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Uzbekistan: fear of imminent execution

, رقم الوثيقة: EUR 62/002/1996

Sukhrob Sobirov, Bakhodir Sharipov, aged 22: AI fears that the above may face imminent execution. Appeals against their death sentences have been turned down by the Supreme Court, and their only hope of avoiding execution now is a petition for clemency to the President of Uzbekistan.

EXTERNAL AI Index: EUR 62/02/96
UA 20/96 Fear of imminent execution 30 January 1996
UZBEKISTANSukhrob SOBIROV (______ _______ in cyrillic)
Bakhodir SHARIPOV, aged 22 (_______ _______)
Amnesty International fears that Bakhodir Sharipov and Sukhrob Sobirov face
imminent execution after having been sentenced to death in the former Soviet
republic of Uzbekistan. Appeals against their sentences have been turned
down by the Supreme Court, and their only hope of avoiding execution now is
a petition for clemency to the President of Uzbekistan.
Bakhodir Sharipov and Sukhrob Sobirov were sentenced to death by Samarkand
Regional Court on 7 May 1994 for premeditated, aggravated murder (Article 97
of the Uzbek Criminal Code). Relatives of the two men maintain that they are
innocent and there are allegations that they were sentenced to death because
they are ethnic Tajiks. Co-defendants in the case are of ethnic Uzbek origin
and they were either given light prison sentences or released from custody.
The relatives also claim that they had been approached by officials from the
regional procuracy and the regional court at the beginning of the criminal
investigation and asked to pay US $10,000 in exchange for lighter sentences
for Bakhodir Sharipov and Sukhrob Sobirov.
Following appeals by the men's relatives and a protest by the general procurator
of Uzbekistan, the Presidium of the Supreme Court of Uzbekistan ordered a retrial
on 7 May 1995 in the case of two ethnic Uzbek co-defendants but upheld the
death sentences of the two ethnic Tajiks. Bakhodir Sharipov and Sukhrob
Sobirov lodged petitions for clemency with the President of Uzbekistan in June
1995.
The fathers of both men have only been allowed to visit their sons once on
death row. Bakhodir Sharipov's father was denied a second visit because his
son had allegedly refused to submit a petition for clemency. Bakhodir Sharipov
was working as a welder before his arrest. His father is very active in the
Tajik community in Samarkand.
BACKGROUND INFORMATION
Amnesty International has received allegations recently from unofficial sources
that 400 death sentences were passed in Uzbekistan in 1994. If confirmed,
this would place Uzbekistan among the top five countries in the world for passing
death sentences. It has also been reported that many executions are carried
out within 10 days of the petition for clemency being turned down by the President
of Uzbekistan, and sometimes within as little as three days.
In addition to the two men named above Amnesty International currently knows
of 11 other pending death sentences in Uzbekistan. The organization is calling
on the authorities also to commute these sentences. At least six executions
were carried out in 1994 and at least two executions were carried out in 1995.
Amnesty International has consistently pressed the Uzbek authorities to reduce
the scope of the death penalty as a step towards total abolition; to impose
a moratorium on death sentences and executions pending a review of this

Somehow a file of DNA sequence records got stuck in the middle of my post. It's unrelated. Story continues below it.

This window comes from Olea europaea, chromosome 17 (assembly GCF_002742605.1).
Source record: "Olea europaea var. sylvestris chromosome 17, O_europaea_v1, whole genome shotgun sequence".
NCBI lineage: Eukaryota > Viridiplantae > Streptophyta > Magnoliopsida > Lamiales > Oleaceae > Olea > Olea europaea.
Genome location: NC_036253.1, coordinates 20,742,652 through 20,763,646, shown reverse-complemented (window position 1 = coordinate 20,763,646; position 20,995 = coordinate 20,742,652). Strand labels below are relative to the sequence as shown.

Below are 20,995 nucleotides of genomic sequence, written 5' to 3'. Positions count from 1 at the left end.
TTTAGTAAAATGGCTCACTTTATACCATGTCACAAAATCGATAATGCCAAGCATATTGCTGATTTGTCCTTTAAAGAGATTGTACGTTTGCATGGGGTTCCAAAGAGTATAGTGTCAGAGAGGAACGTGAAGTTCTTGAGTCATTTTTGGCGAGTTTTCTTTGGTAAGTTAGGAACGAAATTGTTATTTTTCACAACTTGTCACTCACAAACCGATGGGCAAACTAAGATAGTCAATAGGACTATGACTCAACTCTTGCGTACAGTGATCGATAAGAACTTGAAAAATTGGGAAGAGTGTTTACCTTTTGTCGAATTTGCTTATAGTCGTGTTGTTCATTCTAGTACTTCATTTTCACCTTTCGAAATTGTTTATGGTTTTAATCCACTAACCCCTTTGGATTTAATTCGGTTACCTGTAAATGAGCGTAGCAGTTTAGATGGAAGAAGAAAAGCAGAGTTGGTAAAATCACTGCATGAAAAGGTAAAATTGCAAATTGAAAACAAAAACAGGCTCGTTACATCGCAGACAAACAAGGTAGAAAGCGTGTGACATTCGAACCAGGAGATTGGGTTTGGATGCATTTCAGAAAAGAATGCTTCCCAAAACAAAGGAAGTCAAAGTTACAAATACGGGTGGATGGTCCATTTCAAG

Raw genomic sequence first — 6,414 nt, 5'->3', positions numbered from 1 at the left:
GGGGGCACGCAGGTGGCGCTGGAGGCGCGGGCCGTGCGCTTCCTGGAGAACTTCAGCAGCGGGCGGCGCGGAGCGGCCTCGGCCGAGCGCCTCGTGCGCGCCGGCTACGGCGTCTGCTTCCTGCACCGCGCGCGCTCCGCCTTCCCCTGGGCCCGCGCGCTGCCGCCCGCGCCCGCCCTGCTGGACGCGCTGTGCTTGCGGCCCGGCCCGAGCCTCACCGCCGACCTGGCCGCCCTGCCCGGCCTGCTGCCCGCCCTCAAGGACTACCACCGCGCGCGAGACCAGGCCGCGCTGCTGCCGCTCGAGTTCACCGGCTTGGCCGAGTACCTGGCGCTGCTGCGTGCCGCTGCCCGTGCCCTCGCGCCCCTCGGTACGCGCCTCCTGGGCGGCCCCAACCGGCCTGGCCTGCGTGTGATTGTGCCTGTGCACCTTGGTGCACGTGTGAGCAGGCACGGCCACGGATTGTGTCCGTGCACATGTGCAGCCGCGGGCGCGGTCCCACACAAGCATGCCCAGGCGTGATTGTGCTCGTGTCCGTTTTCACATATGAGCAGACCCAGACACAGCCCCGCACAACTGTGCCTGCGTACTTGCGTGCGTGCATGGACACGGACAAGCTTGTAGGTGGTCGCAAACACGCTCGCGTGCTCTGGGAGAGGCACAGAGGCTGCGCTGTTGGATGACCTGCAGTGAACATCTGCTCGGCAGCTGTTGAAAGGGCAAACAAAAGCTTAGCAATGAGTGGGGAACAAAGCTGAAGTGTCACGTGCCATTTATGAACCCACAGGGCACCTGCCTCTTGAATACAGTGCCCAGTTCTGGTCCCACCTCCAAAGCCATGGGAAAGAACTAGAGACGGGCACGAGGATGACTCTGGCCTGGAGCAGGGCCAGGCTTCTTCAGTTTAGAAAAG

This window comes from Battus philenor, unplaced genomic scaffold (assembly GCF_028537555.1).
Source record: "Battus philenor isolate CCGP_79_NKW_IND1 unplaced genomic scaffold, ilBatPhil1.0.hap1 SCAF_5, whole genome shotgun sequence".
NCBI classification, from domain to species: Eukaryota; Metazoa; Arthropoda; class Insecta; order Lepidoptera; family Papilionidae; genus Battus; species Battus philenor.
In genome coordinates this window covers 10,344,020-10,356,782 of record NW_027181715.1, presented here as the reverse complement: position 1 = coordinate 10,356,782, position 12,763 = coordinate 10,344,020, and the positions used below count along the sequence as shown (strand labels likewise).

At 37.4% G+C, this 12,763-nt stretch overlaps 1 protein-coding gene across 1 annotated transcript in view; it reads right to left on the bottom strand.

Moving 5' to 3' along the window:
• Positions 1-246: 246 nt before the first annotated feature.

punishment; and to publish comprehensive statistics on the application of the
death penalty.
2
RECOMMENDED ACTION: Please send telegrams/faxes/express/airmail letters in
Russian, English or your own language:
- expressing concern that Sukhrob Sobirov and Bakhodir Sharipov have been
sentenced to death;
- urging President Islam Karimov to grant clemency to Sukhrob Sobirov and
Bakhodir Sharipov, and to commute their death sentences;
- urging the authorities to make the outcome of appeals and petitions of clemency
known to the relatives of prisoners on death row and to Amnesty International;
- urging President Karimov to commute all other death sentences that come before
him.
- expressing sympathy for the families and friends of victims of violent crime,
but noting that there is no evidence that the death penalty prevents serious
crime any more than other punishments.
APPEALS TO:
1. The President of Uzbekistan, Islam Karimov:
Respublika Uzbekistan
700000 g. Tashkent
pr. Uzbekistansky
Rezidentsiya Prezidenta
Prezidentu Karimovu I.A.
Telegrams:Uzbekistan, 700000 Tashkent, Prezidentu Karimovu I.
Faxes:+ 7 3712 39 55 25 or + 7 3712 39 54 00
Salutation:Dear President Karimov
COPIES TO:
1. Head of the Clemency Department at the President's Office, Akhmanov (first
name unknown):
Respublika Uzbekistan
700000 g. Tashkent
Apparat Prezidenta
Otdel po voprosam pomilovaniya
Zaveduyuchshemu otdelom Akhatovu
2. Chairman of the Supreme Court of Uzbekistan, Ubaydulla Mingbayev:
Respublika Uzbekistan
700183 g. Tashkent
ul. Abdulla Kodiri, 1
Verkhovny Sud Respubliki Uzbekistan
Predsedatelyu Mingbayevu U.
Fax: +7 3712 41 00 28
3. Oliy Majlis Commissioner for Human Rights, Shavkat Urazayev:
Respublika Uzbekistan
700008 g. Tashkent
pl. Mustakillik
Oliy Majlis Respubliki Uzbekistan
Upolnomochennomu po pravam cheloveka pri Oliy Majlis
URAZAYEVU Sh.
4. Foreign Minister of Uzbekistan, Abdulaziz Komilov
Respublika Uzbekistan
700029 g. Tashkent
pl. Mustakillik, 5
3
Ministerstvo inostrannykh del
Ministru Komilovu A.
Fax: +7 3712 39 41 58 or 39 15 17 or 39 43 48
and to diplomatic representatives of UZBEKISTAN accredited to your country.
PLEASE SEND APPEALS IMMEDIATELY. Check with the International Secretariat,
or your section office, if sending appeals after 21 March 1996.

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